It was the big news that wasn’t. Hyperbolic claims about the possible discovery of alien life, or a second branch of life on Earth, turned out to be nothing more than bacteria that can thrive on arsenic, using it in place of phosphorus in their DNA and other molecules. But after the initial layers of hype were peeled away, even this extraordinary claim started falling under suspicious glances.
I’ve already talked about the untrammelled hype that surrounded this paper and I won’t retread that ground again. This is a chronological roundup of the criticism against the science in the paper itself, ending with some personal reflections on my own handling of the story (skip to Friday, December 10th for that bit).
Thursday, December 2nd: Felisa Wolfe-Simon published a paper in Science, claiming to have found bacteria in California’s Mono Lake that can grow using arsenic instead of phosphorus. Given that phosphorus is meant to be one of six irreplaceable elements, this would have been a big deal, not least because the bacteria apparently used arsenic to build the backbones of their DNA molecules.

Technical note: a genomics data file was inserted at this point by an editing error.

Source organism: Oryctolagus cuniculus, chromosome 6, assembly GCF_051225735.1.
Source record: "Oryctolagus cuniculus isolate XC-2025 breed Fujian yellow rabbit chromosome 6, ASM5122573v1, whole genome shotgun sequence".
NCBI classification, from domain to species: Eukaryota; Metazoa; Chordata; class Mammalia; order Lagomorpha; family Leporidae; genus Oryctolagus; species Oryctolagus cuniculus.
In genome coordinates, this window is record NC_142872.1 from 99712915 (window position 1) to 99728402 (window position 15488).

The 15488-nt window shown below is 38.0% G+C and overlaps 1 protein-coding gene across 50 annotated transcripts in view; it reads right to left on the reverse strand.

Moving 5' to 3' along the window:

In my post, I mentioned some caveats. Wolfe-Simon isolated the arsenic-loving strain, known as GFAJ-1, by growing Mono Lake bacteria in ever-increasing concentrations of arsenic while diluting out the phosphorus. It is possible that the bacteria’s arsenic molecules were an adaptation to the harsh environments within the experiment, rather than Mono Lake itself. More importantly, there were still detectable levels of phosphorus left in the cells at the end of the experiment, although Wolfe-Simon claimed that the bacteria shouldn’t have been able to grow on such small amounts.